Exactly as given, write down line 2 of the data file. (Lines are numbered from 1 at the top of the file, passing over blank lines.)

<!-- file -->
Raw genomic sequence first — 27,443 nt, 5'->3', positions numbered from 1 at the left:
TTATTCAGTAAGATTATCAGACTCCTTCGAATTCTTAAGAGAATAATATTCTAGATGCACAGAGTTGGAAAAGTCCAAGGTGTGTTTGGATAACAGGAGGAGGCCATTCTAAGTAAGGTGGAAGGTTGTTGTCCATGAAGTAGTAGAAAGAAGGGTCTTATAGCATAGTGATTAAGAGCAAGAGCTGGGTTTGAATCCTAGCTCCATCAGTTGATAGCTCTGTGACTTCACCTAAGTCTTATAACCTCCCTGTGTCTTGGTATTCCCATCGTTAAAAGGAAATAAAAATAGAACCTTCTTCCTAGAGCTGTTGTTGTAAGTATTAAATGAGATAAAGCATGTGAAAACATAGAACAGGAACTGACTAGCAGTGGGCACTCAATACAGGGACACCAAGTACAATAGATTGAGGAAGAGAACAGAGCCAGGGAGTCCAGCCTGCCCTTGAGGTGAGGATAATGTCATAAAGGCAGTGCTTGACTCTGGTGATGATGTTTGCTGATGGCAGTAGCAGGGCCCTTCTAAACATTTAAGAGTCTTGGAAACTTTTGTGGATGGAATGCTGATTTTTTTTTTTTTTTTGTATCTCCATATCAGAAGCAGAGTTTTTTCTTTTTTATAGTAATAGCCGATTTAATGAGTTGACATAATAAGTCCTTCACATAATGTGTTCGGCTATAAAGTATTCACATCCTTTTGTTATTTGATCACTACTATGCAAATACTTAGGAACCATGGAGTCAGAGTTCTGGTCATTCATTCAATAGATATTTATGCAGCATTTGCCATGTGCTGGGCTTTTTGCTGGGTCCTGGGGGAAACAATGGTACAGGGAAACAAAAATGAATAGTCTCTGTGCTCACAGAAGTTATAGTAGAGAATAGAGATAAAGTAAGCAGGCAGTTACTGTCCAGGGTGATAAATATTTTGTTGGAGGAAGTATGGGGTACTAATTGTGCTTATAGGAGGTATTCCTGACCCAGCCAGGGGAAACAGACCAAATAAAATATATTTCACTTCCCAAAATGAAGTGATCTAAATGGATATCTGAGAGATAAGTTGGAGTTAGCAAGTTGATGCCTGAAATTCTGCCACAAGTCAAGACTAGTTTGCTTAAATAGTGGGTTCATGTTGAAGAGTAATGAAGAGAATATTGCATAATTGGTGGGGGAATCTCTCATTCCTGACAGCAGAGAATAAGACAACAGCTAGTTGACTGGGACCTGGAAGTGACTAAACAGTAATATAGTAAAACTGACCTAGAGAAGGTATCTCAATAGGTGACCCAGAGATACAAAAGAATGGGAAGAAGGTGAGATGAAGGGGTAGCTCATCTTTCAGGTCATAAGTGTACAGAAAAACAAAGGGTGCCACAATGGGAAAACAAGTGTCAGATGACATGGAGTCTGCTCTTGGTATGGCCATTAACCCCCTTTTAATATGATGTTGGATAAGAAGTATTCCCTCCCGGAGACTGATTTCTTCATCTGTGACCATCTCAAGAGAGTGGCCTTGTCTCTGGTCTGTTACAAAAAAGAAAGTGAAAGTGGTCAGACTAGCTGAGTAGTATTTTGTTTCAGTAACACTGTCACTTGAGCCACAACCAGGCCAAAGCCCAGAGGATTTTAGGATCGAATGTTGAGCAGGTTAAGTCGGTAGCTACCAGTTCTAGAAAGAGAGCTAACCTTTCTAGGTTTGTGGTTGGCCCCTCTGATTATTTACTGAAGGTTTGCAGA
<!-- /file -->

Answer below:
TTATTCAGTAAGATTATCAGACTCCTTCGAATTCTTAAGAGAATAATATTCTAGATGCACAGAGTTGGAAAAGTCCAAGGTGTGTTTGGATAACAGGAGGAGGCCATTCTAAGTAAGGTGGAAGGTTGTTGTCCATGAAGTAGTAGAAAGAAGGGTCTTATAGCATAGTGATTAAGAGCAAGAGCTGGGTTTGAATCCTAGCTCCATCAGTTGATAGCTCTGTGACTTCACCTAAGTCTTATAACCTCCCTGTGTCTTGGTATTCCCATCGTTAAAAGGAAATAAAAATAGAACCTTCTTCCTAGAGCTGTTGTTGTAAGTATTAAATGAGATAAAGCATGTGAAAACATAGAACAGGAACTGACTAGCAGTGGGCACTCAATACAGGGACACCAAGTACAATAGATTGAGGAAGAGAACAGAGCCAGGGAGTCCAGCCTGCCCTTGAGGTGAGGATAATGTCATAAAGGCAGTGCTTGACTCTGGTGATGATGTTTGCTGATGGCAGTAGCAGGGCCCTTCTAAACATTTAAGAGTCTTGGAAACTTTTGTGGATGGAATGCTGATTTTTTTTTTTTTTTTGTATCTCCATATCAGAAGCAGAGTTTTTTCTTTTTTATAGTAATAGCCGATTTAATGAGTTGACATAATAAGTCCTTCACATAATGTGTTCGGCTATAAAGTATTCACATCCTTTTGTTATTTGATCACTACTATGCAAATACTTAGGAACCATGGAGTCAGAGTTCTGGTCATTCATTCAATAGATATTTATGCAGCATTTGCCATGTGCTGGGCTTTTTGCTGGGTCCTGGGGGAAACAATGGTACAGGGAAACAAAAATGAATAGTCTCTGTGCTCACAGAAGTTATAGTAGAGAATAGAGATAAAGTAAGCAGGCAGTTACTGTCCAGGGTGATAAATATTTTGTTGGAGGAAGTATGGGGTACTAATTGTGCTTATAGGAGGTATTCCTGACCCAGCCAGGGGAAACAGACCAAATAAAATATATTTCACTTCCCAAAATGAAGTGATCTAAATGGATATCTGAGAGATAAGTTGGAGTTAGCAAGTTGATGCCTGAAATTCTGCCACAAGTCAAGACTAGTTTGCTTAAATAGTGGGTTCATGTTGAAGAGTAATGAAGAGAATATTGCATAATTGGTGGGGGAATCTCTCATTCCTGACAGCAGAGAATAAGACAACAGCTAGTTGACTGGGACCTGGAAGTGACTAAACAGTAATATAGTAAAACTGACCTAGAGAAGGTATCTCAATAGGTGACCCAGAGATACAAAAGAATGGGAAGAAGGTGAGATGAAGGGGTAGCTCATCTTTCAGGTCATAAGTGTACAGAAAAACAAAGGGTGCCACAATGGGAAAACAAGTGTCAGATGACATGGAGTCTGCTCTTGGTATGGCCATTAACCCCCTTTTAATATGATGTTGGATAAGAAGTATTCCCTCCCGGAGACTGATTTCTTCATCTGTGACCATCTCAAGAGAGTGGCCTTGTCTCTGGTCTGTTACAAAAAAGAAAGTGAAAGTGGTCAGACTAGCTGAGTAGTATTTTGTTTCAGTAACACTGTCACTTGAGCCACAACCAGGCCAAAGCCCAGAGGATTTTAGGATCGAATGTTGAGCAGGTTAAGTCGGTAGCTACCAGTTCTAGAAAGAGAGCTAACCTTTCTAGGTTTGTGGTTGGCCCCTCTGATTATTTACTGAAGGTTTGCAGA